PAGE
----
Character Making News: Teens Showing Empathy
Why Empathy Matters
How often has putting yourself in someone else’s shoes shifted or changed your perspective? Did it spark acts of kindness or compassion you might not have performed otherwise? Think about those moments and how they benefited you and those around you.
According to Greater Good Science Center, empathy is “the ability to sense other people’s emotions, coupled with the ability to imagine what someone else might be thinking or feeling.” This is an essential character strength for young people to develop and carry into adulthood. Connecting on an empathetic level and acting with compassion is “critical to our lives, helping us to get along, work more effectively, and thrive as a society.”
Empathetic Teens in the News
Most acts of empathy don’t make the news but matter just as much in building your child’s values. We rounded up some of our favorite news stories in which young people across the country show their empathy and compassion:
Fueled by empathy, two young athletes showed a moving display of sportsmanship at a Little League World Series game in Texas. After Isaiah Jarvis took an accidental hit to the head, he paused the game to console the visibly upset pitcher who hit him. The two players embraced before returning to the game, showing the crowds watching — at the ballpark and home — that young people can be shining examples of empathy and compassion.
Parents and teenagers at a Colorado high school teamed up to uplift a disappointed local sixth-grader who couldn’t get any signatures for his school yearbook. A group of 11 teens empathized with the boy after hearing his story from their parents and visited his school the next day to take turns filling out his yearbook. “It just made me feel better as a person,” he said of the compassionate action. “It just makes me feel better on the inside.”
A pre-schooler in Alabama considers empathy his superpower. Austin Perine uses his weekly allowance to buy food and drinks for people experiencing homelessness in his community. Accompanied by his father and dressed in his superhero cape, he distributes the meals with a reminder to “show love” to every person he meets.
A go-getting summer project turned into a way to help people down on their luck for Shane Jones. After winning his first storage unit at an auction, Jones empathized with the person who lost their treasured personal belongings. The teen then arranged to return the storage unit to the original owner’s family rather than selling it for profit. And he didn’t stop there. Jones continues to reunite repossessed storage units with their original owners. “These people didn’t choose to give me this stuff,” says Jones. “They didn’t have a choice. It’s almost like a duty to give it back.”
When Matthew Geiling saw the news of the war in Ukraine, empathy and compassion led him to take action. The New York teen organized a fundraiser, arranged emergency packages with the U.S.-based organization Ukraine Friends, and eventually volunteered at the Ukrainian border. “Seeing people lose their homes and their loved ones — there’s something human about that. I think it’s just my human instinct to help out in any way I can.”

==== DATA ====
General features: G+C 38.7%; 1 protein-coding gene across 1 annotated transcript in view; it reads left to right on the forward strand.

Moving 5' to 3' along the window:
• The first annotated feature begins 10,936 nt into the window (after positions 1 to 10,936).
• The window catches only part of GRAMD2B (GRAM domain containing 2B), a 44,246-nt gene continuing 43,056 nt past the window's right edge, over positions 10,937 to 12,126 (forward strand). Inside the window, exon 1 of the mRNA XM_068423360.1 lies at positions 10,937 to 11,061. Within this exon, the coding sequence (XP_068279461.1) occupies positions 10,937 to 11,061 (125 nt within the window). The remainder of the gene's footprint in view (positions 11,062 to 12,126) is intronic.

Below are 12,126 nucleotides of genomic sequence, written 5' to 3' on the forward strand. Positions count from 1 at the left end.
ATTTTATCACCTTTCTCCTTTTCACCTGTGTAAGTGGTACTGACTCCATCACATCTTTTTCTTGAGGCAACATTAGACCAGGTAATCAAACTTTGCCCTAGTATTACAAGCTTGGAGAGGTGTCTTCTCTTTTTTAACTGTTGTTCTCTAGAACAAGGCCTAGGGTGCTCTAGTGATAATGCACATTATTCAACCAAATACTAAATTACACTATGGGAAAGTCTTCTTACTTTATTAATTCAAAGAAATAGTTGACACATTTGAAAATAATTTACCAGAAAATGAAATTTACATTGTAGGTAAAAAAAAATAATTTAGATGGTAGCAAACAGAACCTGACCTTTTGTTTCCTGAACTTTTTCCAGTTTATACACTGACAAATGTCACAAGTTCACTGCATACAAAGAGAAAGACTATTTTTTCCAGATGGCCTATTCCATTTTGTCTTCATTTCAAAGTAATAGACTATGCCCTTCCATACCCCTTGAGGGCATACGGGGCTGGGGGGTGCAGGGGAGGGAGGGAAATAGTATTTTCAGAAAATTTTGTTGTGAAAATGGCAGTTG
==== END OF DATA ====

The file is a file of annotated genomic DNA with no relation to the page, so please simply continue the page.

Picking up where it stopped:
17-year-old Kieran Moïse’s empathy led him to raise more than $38,000 for St. Jude’s Children’s Research Hospital and donate 19 inches of hair to Children With Hair Loss. Moïse lost a middle-school friend to cancer and wanted to help other teens and families in treatment.
A San Diego teen was rewarded for his empathy after finding a woman’s purse in a parking lot and delivering it to her door. The 17-year-old, Adrian Rodriguez, empathized with the purse owner and chose to do what he would have wanted someone to do for him if he were in a similar situation. Once the story made it to social media, people from across the country donated to his GoFundMe campaign, building up a total reward of $17k for Rodriguez’s act of kindness.
Nurturing Empathy in Teens
As our own Dr. Ken Ginsburg says, “One of the most genuinely respectful things a person can do is strive to understand another person’s point of view.” Teens can learn empathy firsthand from parents and caring adults when they show they are working to understand what their young person is going through. When parents appreciate and acknowledge their child’s thoughts and emotions, they can help nurture their child’s empathy for others. One of the best ways to teach and promote character traits like empathy is to be a role model for your teen.
Character Development in the Teen Years
Character development is an important part of adolescence. When young people develop core values and morals, they are in a better position to become healthy, happy, and thriving adults. People with strong core values tend to make the most significant contributions, have the best sense of self, form the most secure relationships, and more.